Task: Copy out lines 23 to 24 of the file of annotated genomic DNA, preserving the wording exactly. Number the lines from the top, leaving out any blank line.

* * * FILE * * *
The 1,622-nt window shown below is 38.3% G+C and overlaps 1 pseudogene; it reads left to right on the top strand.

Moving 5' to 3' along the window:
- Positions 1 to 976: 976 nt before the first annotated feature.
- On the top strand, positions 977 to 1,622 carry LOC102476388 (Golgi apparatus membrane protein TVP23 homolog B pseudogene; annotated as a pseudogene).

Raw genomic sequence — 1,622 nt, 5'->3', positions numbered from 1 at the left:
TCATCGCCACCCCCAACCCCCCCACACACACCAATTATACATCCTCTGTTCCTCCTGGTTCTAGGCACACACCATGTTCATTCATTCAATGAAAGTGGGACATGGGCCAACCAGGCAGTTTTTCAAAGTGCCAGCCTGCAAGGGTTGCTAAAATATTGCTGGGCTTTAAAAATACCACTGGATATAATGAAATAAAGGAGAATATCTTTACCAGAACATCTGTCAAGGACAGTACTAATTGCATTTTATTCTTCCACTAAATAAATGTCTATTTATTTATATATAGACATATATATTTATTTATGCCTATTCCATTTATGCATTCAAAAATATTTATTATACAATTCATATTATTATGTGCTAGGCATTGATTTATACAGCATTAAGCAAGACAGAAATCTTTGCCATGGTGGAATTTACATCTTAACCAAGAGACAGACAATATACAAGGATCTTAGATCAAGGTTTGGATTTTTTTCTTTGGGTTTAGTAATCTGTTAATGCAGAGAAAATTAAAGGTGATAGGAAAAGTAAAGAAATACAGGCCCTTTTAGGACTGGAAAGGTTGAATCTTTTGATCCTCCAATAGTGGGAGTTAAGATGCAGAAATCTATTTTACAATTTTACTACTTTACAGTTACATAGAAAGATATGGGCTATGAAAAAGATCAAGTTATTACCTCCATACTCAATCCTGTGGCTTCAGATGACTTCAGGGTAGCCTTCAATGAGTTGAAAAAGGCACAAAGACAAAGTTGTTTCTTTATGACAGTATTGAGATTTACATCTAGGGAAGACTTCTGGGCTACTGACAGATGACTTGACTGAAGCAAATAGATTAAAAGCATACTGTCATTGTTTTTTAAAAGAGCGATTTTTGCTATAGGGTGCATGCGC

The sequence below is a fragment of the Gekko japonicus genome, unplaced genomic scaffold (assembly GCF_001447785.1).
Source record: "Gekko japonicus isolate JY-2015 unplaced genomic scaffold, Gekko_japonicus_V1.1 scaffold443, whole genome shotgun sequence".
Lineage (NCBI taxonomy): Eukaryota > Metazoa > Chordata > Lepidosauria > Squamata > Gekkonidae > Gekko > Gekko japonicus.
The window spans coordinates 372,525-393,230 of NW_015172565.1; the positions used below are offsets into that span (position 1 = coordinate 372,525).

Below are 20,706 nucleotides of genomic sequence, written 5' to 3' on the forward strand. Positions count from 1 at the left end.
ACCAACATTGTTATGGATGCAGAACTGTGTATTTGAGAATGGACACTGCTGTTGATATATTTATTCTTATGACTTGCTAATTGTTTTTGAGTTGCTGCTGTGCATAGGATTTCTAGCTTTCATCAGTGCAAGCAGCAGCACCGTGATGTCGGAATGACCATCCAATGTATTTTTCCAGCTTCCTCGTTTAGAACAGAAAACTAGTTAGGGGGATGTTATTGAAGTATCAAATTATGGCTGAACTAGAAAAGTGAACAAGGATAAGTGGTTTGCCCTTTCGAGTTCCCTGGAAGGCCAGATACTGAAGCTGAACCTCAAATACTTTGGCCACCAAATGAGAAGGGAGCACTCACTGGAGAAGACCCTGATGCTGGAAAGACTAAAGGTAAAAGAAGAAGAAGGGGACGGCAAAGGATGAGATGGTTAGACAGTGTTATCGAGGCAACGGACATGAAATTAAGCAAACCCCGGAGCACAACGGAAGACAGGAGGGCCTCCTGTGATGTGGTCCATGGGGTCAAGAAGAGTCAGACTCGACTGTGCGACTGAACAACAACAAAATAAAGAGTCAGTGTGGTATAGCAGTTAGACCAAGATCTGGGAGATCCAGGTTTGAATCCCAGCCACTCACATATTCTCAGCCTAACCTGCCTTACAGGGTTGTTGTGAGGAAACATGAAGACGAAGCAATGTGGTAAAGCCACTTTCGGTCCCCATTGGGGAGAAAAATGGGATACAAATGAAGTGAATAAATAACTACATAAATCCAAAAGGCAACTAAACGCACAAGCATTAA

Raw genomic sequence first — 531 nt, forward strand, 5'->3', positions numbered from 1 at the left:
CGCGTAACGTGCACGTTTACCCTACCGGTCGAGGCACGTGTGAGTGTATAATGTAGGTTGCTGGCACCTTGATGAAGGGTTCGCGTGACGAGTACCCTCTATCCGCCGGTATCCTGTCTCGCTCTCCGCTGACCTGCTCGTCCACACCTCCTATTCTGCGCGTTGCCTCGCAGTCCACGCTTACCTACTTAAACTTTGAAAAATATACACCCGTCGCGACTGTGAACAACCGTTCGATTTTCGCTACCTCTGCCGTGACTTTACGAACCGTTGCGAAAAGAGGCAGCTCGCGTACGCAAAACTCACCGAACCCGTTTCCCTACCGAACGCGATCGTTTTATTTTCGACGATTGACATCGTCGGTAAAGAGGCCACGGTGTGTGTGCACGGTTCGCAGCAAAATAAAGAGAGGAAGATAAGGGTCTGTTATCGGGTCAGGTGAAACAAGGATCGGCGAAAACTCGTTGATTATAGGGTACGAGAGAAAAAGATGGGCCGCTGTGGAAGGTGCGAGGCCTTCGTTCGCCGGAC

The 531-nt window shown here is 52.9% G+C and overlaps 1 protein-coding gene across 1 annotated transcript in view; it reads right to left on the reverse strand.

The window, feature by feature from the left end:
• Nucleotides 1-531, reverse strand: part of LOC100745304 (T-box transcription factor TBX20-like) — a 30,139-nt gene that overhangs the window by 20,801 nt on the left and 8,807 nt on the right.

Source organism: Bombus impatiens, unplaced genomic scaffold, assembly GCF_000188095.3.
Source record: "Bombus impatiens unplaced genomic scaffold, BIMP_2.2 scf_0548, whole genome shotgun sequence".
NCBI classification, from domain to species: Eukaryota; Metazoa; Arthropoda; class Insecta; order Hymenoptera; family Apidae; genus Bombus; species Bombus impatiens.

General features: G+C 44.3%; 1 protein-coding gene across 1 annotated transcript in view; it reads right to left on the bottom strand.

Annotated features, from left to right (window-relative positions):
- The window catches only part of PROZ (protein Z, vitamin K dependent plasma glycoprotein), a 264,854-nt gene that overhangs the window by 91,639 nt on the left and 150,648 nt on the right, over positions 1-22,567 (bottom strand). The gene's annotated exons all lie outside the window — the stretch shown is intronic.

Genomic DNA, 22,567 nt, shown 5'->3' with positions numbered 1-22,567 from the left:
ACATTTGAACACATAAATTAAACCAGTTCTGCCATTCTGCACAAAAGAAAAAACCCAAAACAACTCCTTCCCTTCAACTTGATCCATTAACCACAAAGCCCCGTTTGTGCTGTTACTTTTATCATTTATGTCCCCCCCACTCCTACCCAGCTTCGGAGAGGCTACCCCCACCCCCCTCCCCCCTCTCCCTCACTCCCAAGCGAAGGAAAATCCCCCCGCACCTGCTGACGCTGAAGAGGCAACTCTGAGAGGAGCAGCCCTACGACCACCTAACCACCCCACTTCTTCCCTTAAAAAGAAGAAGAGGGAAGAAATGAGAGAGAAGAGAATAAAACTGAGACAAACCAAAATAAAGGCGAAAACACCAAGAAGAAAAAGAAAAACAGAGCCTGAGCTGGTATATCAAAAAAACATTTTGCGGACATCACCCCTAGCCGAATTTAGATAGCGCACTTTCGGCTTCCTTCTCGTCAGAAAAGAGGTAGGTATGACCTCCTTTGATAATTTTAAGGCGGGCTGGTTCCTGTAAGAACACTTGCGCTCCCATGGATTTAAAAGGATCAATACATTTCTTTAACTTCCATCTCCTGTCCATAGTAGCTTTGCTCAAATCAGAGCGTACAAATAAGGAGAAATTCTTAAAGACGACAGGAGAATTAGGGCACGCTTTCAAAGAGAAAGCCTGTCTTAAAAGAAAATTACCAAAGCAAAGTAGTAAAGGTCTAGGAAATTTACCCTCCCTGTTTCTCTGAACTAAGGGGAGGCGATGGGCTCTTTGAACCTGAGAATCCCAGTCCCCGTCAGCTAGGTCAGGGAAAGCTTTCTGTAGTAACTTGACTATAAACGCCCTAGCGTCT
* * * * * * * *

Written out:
- The window catches only part of PROZ (protein Z, vitamin K dependent plasma glycoprotein), a 264,854-nt gene that overhangs the window by 91,639 nt on the left and 150,648 nt on the right, over positions 1-22,567 (bottom strand). The gene's annotated exons all lie outside the window — the stretch shown is intronic.

Genomic DNA, 22,567 nt, shown 5'->3' with positions numbered 1-22,567 from the left: